UK researchers scooped six prizes at this year’s National Instruments Graphical System Design Achievement Awards.
A team from the University of Leeds chaired by Dr David Keeling led the charge, winning the top prize in the life sciences category as well as the humanitarian prize and the overall prize for their standalone hardware-in-a-loop testing environment for the simulation of the human heart, based on NI’s CompactRIO programmable automation controller.
Dr Keeling said: “It’s like winning the World Cup or a gold medal in the Olympics. We were up against some really big companies and we only had a relatively small budget. I didn’t expect to win at all.”
The system was built to reliably test the Intelligent Ventricular Assist Device, or iVad, which was also designed at the university’s engineering department. The iVad is made from a specially-woven biocompatible web and functions as an artificial muscle that is wrapped around a weak or failing heart. It assists cardiovascular function by applying compressive force in time with the heart’s natural rhythm. This squeezing action leads to a stronger output for the diseased heart.
Dr Keeling said: “Recent research has found that with some heart diseases, supporting the heart for a short period with an assistive device reduces the work-load and allows the heart to rest and recover. Our device also allows for a controlled relaxation of the muscle after contraction, which means that it’s being supported throughout the whole heartbeat process. It’s the same as when you pull a muscle in any other part of your body, rest can often be the best therapy.”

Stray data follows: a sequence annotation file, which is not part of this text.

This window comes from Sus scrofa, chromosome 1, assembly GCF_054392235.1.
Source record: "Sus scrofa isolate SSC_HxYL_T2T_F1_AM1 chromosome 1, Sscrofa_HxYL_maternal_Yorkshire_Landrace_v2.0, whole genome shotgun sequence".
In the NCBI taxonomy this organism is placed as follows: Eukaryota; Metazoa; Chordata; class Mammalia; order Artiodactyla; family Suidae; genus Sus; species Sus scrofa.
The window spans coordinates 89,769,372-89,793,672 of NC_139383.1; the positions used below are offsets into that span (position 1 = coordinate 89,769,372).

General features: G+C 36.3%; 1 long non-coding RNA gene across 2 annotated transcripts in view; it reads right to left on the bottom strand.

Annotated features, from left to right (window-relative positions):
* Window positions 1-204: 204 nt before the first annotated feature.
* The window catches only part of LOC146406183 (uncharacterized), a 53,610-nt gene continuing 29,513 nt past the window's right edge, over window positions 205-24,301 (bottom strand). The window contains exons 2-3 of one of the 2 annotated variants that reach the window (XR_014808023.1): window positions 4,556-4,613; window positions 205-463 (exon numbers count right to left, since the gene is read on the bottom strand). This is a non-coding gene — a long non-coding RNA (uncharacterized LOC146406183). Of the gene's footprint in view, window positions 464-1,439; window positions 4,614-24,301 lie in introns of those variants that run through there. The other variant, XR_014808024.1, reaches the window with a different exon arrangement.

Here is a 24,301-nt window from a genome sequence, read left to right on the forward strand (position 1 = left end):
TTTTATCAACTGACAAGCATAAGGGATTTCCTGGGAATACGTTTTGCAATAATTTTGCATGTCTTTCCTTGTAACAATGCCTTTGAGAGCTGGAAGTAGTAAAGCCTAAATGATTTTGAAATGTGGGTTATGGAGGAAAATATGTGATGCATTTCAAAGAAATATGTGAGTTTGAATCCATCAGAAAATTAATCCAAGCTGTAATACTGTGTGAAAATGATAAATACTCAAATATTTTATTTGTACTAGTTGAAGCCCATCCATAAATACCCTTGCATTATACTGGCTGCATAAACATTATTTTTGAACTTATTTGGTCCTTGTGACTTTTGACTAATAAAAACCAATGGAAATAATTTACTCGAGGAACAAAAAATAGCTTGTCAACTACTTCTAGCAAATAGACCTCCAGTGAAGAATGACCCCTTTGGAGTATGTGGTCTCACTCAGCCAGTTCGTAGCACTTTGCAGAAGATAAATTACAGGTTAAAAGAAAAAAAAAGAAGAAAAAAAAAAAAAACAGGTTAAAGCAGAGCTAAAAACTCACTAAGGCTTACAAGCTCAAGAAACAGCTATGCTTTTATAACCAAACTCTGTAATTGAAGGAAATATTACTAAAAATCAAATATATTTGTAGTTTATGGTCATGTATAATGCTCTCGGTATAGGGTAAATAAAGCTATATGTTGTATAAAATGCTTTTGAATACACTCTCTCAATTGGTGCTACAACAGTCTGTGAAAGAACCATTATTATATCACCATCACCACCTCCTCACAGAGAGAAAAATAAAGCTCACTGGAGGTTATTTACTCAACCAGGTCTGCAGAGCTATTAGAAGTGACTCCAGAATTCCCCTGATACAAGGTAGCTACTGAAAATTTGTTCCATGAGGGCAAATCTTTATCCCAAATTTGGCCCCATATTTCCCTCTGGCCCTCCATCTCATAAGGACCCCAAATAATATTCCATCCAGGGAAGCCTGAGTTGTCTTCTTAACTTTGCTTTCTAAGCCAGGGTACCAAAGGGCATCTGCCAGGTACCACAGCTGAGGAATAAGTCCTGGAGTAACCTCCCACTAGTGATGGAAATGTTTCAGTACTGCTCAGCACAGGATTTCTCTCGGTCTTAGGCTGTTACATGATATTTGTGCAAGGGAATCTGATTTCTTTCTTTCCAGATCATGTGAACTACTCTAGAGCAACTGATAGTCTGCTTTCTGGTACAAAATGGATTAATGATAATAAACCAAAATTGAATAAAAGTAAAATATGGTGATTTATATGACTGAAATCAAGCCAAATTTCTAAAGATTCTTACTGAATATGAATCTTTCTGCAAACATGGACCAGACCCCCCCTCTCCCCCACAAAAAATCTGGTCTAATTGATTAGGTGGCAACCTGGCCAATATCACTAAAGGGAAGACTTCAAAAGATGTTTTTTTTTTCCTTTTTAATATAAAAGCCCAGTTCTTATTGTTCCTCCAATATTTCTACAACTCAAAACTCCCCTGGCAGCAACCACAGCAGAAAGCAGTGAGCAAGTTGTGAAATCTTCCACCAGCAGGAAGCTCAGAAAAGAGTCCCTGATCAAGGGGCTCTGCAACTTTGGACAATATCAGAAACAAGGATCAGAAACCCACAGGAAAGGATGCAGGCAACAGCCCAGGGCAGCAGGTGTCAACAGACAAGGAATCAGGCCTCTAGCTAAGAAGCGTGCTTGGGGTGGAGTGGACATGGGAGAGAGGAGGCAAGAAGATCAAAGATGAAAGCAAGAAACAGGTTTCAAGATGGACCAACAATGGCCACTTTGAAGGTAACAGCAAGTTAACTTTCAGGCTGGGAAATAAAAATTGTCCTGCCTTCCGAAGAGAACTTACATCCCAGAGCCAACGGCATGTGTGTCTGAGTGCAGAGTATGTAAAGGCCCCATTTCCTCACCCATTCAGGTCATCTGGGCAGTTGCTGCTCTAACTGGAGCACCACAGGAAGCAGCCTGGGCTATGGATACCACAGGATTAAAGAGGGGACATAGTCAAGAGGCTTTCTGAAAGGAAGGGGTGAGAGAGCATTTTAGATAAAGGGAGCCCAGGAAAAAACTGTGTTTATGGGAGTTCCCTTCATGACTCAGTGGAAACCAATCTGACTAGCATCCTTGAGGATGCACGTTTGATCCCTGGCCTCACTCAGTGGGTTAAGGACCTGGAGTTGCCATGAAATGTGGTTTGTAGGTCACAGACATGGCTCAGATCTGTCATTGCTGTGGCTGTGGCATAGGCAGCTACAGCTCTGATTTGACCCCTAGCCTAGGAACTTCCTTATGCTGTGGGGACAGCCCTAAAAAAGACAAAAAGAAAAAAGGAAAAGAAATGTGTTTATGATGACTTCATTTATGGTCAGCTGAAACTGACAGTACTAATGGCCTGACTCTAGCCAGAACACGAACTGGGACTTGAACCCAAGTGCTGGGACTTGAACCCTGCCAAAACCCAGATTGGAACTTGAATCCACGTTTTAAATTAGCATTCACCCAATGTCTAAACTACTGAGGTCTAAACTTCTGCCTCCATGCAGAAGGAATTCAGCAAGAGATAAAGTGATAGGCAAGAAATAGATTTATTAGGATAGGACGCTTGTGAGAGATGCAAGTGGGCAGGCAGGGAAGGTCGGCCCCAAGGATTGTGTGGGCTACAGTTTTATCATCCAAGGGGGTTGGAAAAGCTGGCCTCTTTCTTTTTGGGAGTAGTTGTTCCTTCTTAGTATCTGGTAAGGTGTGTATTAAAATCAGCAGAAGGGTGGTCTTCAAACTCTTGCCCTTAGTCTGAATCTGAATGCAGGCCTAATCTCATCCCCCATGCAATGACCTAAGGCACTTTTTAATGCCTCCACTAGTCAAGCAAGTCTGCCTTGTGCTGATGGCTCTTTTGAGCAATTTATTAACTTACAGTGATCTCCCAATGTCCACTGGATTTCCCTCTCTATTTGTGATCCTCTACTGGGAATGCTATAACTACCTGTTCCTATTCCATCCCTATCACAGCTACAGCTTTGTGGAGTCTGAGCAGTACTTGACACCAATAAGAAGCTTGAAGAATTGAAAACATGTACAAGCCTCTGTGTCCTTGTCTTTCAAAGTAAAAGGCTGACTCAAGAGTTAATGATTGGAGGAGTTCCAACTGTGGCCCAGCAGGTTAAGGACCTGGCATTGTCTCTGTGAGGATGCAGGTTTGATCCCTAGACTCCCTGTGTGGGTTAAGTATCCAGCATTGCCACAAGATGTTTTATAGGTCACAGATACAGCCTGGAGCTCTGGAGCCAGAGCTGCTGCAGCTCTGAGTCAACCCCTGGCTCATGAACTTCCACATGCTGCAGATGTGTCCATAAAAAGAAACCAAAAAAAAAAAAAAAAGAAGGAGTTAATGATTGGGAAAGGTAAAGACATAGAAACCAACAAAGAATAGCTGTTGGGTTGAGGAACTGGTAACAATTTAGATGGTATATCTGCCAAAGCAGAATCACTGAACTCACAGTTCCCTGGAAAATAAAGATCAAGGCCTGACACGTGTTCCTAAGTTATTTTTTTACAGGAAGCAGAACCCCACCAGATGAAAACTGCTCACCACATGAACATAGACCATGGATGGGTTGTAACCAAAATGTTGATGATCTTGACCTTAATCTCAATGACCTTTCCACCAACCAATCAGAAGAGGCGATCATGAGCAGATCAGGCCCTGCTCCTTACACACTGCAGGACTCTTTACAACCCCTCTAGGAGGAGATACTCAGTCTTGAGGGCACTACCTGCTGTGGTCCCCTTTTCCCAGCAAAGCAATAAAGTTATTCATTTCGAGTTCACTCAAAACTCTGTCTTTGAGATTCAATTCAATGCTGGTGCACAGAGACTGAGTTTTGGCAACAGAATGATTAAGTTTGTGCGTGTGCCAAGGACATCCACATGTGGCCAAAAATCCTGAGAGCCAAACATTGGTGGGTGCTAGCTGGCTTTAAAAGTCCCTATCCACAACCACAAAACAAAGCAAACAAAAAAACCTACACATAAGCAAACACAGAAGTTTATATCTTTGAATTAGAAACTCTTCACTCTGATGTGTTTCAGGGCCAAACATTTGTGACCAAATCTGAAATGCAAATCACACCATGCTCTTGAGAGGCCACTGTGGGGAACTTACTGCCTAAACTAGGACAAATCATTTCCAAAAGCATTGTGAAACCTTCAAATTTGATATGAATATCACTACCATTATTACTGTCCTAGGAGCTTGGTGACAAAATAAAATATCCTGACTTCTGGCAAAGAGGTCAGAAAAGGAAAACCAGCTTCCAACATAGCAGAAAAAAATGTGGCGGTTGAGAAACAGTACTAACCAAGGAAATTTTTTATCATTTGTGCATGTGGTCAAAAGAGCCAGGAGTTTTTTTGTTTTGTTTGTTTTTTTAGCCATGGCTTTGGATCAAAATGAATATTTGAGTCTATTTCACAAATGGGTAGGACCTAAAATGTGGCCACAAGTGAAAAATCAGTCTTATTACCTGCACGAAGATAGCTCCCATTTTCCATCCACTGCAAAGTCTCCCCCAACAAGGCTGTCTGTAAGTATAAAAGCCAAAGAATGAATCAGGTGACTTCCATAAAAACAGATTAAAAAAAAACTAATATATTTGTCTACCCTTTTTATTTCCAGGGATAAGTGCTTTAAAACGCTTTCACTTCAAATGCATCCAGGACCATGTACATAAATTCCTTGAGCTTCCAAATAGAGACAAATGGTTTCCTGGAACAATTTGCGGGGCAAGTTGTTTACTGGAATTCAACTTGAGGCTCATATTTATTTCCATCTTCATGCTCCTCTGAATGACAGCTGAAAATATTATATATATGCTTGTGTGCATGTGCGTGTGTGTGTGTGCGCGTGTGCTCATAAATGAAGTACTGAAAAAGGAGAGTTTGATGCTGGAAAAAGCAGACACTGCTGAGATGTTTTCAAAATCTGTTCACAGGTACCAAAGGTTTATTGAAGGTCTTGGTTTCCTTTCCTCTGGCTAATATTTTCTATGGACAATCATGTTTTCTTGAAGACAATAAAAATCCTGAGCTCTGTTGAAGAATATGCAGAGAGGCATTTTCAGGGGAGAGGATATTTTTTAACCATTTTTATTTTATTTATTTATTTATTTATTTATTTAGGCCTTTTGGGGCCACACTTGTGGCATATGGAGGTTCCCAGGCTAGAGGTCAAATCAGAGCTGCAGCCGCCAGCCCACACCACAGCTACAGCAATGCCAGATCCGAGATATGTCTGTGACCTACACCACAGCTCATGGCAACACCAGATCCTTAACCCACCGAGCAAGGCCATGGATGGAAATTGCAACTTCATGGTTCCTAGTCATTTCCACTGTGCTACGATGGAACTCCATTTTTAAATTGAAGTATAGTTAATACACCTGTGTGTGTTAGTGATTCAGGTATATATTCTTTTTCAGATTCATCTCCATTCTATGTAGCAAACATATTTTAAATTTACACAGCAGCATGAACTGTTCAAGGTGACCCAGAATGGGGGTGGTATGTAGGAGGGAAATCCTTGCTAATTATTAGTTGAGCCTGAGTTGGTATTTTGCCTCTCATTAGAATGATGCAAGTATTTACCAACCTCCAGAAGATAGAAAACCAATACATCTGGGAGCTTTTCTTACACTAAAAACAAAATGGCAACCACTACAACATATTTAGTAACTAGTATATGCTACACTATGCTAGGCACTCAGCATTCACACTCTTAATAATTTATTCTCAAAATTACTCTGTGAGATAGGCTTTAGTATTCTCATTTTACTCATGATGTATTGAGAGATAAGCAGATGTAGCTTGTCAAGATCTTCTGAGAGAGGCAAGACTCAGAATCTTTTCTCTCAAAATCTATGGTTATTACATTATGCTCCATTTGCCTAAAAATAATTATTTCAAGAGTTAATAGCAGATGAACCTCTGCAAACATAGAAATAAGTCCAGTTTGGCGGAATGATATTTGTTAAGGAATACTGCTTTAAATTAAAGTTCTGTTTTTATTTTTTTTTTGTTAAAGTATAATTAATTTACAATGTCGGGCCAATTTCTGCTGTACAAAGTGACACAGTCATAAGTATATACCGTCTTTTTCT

The award-winning simulator features a mechanical heart constructed with a framework of buckled steel spring strips at each end to match the size and shape to a reference heart model. A pair of linear actuators flexes these strips, mimicking the action of a real heart, and conformable pressure sensors inside the chambers are used to record the blood flow with and without the iVad engaged.
Elsewhere, Diverse Energy took the top prize in the energy category for its PowerCube – a software controlled ammonia cracking system to provide clean energy to Africa and enable mobile phone coverage to become more stable and far-reaching. Also, Protean Electric was given the green prize for its in-wheel electric vehicle testing system.
Winners were announced at an awards dinner held on 7 August 2012 in Austin, Texas, as part of the annual NI Week gathering.
Find out more about NI’s Graphical System Design Achievement Awards.